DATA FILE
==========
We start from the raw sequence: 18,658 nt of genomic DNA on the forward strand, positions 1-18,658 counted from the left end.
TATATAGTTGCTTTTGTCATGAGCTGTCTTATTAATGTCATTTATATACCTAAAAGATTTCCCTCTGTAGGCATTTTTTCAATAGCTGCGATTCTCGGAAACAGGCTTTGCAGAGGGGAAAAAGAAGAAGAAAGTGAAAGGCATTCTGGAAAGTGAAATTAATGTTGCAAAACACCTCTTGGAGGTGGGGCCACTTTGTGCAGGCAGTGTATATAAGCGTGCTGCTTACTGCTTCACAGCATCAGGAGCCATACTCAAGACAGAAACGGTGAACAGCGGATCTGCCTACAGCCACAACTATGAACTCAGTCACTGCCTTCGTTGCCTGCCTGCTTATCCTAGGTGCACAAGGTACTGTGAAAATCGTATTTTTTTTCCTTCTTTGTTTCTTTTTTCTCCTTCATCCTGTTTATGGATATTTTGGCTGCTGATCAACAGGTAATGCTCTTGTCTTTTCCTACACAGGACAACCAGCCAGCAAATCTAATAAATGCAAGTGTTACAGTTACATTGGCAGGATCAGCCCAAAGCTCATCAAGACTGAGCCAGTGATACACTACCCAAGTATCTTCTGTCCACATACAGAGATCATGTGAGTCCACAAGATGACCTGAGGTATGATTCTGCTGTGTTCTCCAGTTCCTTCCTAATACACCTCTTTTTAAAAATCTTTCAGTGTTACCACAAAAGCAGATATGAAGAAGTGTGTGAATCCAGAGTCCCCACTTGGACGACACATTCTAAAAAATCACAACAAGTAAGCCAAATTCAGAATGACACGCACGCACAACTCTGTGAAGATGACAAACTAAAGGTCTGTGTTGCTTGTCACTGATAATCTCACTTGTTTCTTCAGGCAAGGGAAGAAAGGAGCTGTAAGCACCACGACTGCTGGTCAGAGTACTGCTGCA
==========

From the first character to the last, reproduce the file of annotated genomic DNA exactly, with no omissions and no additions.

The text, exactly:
We start from the raw sequence: 18,658 nt of genomic DNA on the forward strand, positions 1-18,658 counted from the left end.
TATATAGTTGCTTTTGTCATGAGCTGTCTTATTAATGTCATTTATATACCTAAAAGATTTCCCTCTGTAGGCATTTTTTCAATAGCTGCGATTCTCGGAAACAGGCTTTGCAGAGGGGAAAAAGAAGAAGAAAGTGAAAGGCATTCTGGAAAGTGAAATTAATGTTGCAAAACACCTCTTGGAGGTGGGGCCACTTTGTGCAGGCAGTGTATATAAGCGTGCTGCTTACTGCTTCACAGCATCAGGAGCCATACTCAAGACAGAAACGGTGAACAGCGGATCTGCCTACAGCCACAACTATGAACTCAGTCACTGCCTTCGTTGCCTGCCTGCTTATCCTAGGTGCACAAGGTACTGTGAAAATCGTATTTTTTTTCCTTCTTTGTTTCTTTTTTCTCCTTCATCCTGTTTATGGATATTTTGGCTGCTGATCAACAGGTAATGCTCTTGTCTTTTCCTACACAGGACAACCAGCCAGCAAATCTAATAAATGCAAGTGTTACAGTTACATTGGCAGGATCAGCCCAAAGCTCATCAAGACTGAGCCAGTGATACACTACCCAAGTATCTTCTGTCCACATACAGAGATCATGTGAGTCCACAAGATGACCTGAGGTATGATTCTGCTGTGTTCTCCAGTTCCTTCCTAATACACCTCTTTTTAAAAATCTTTCAGTGTTACCACAAAAGCAGATATGAAGAAGTGTGTGAATCCAGAGTCCCCACTTGGACGACACATTCTAAAAAATCACAACAAGTAAGCCAAATTCAGAATGACACGCACGCACAACTCTGTGAAGATGACAAACTAAAGGTCTGTGTTGCTTGTCACTGATAATCTCACTTGTTTCTTCAGGCAAGGGAAGAAAGGAGCTGTAAGCACCACGACTGCTGGTCAGAGTACTGCTGCA